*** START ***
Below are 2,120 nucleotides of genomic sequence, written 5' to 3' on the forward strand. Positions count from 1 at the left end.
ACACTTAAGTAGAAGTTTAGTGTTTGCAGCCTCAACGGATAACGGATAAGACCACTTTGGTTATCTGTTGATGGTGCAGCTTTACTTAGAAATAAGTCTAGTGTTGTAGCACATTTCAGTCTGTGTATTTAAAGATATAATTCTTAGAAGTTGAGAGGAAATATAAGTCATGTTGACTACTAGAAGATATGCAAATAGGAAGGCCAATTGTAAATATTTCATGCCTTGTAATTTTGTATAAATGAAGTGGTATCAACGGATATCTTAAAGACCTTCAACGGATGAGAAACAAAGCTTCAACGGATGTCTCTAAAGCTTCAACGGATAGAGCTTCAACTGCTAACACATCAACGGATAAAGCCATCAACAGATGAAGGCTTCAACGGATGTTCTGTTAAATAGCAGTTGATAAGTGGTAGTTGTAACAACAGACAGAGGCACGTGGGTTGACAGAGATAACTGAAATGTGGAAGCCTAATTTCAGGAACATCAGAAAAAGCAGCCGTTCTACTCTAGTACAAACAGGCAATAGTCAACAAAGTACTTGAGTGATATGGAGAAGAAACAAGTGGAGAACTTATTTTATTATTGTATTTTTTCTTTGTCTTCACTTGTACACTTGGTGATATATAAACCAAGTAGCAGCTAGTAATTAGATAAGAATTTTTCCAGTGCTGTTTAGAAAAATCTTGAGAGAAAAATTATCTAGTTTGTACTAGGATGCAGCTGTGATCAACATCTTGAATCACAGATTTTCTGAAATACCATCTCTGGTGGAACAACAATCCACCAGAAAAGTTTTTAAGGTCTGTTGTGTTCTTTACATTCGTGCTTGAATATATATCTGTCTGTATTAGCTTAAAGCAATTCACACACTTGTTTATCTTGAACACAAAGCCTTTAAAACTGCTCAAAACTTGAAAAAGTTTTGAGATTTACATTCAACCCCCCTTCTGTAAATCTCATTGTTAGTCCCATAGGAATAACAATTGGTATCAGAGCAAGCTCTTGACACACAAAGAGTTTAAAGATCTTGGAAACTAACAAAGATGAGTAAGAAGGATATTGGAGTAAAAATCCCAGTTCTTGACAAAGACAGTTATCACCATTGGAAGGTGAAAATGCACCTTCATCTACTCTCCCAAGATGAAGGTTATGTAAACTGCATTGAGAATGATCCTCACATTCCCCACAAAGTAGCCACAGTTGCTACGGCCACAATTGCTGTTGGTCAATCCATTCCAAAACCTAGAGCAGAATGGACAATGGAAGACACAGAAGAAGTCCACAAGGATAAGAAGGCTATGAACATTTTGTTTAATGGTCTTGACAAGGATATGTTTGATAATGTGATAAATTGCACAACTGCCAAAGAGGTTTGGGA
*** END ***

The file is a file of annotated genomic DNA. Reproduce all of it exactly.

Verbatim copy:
Below are 2,120 nucleotides of genomic sequence, written 5' to 3' on the forward strand. Positions count from 1 at the left end.
ACACTTAAGTAGAAGTTTAGTGTTTGCAGCCTCAACGGATAACGGATAAGACCACTTTGGTTATCTGTTGATGGTGCAGCTTTACTTAGAAATAAGTCTAGTGTTGTAGCACATTTCAGTCTGTGTATTTAAAGATATAATTCTTAGAAGTTGAGAGGAAATATAAGTCATGTTGACTACTAGAAGATATGCAAATAGGAAGGCCAATTGTAAATATTTCATGCCTTGTAATTTTGTATAAATGAAGTGGTATCAACGGATATCTTAAAGACCTTCAACGGATGAGAAACAAAGCTTCAACGGATGTCTCTAAAGCTTCAACGGATAGAGCTTCAACTGCTAACACATCAACGGATAAAGCCATCAACAGATGAAGGCTTCAACGGATGTTCTGTTAAATAGCAGTTGATAAGTGGTAGTTGTAACAACAGACAGAGGCACGTGGGTTGACAGAGATAACTGAAATGTGGAAGCCTAATTTCAGGAACATCAGAAAAAGCAGCCGTTCTACTCTAGTACAAACAGGCAATAGTCAACAAAGTACTTGAGTGATATGGAGAAGAAACAAGTGGAGAACTTATTTTATTATTGTATTTTTTCTTTGTCTTCACTTGTACACTTGGTGATATATAAACCAAGTAGCAGCTAGTAATTAGATAAGAATTTTTCCAGTGCTGTTTAGAAAAATCTTGAGAGAAAAATTATCTAGTTTGTACTAGGATGCAGCTGTGATCAACATCTTGAATCACAGATTTTCTGAAATACCATCTCTGGTGGAACAACAATCCACCAGAAAAGTTTTTAAGGTCTGTTGTGTTCTTTACATTCGTGCTTGAATATATATCTGTCTGTATTAGCTTAAAGCAATTCACACACTTGTTTATCTTGAACACAAAGCCTTTAAAACTGCTCAAAACTTGAAAAAGTTTTGAGATTTACATTCAACCCCCCTTCTGTAAATCTCATTGTTAGTCCCATAGGAATAACAATTGGTATCAGAGCAAGCTCTTGACACACAAAGAGTTTAAAGATCTTGGAAACTAACAAAGATGAGTAAGAAGGATATTGGAGTAAAAATCCCAGTTCTTGACAAAGACAGTTATCACCATTGGAAGGTGAAAATGCACCTTCATCTACTCTCCCAAGATGAAGGTTATGTAAACTGCATTGAGAATGATCCTCACATTCCCCACAAAGTAGCCACAGTTGCTACGGCCACAATTGCTGTTGGTCAATCCATTCCAAAACCTAGAGCAGAATGGACAATGGAAGACACAGAAGAAGTCCACAAGGATAAGAAGGCTATGAACATTTTGTTTAATGGTCTTGACAAGGATATGTTTGATAATGTGATAAATTGCACAACTGCCAAAGAGGTTTGGGA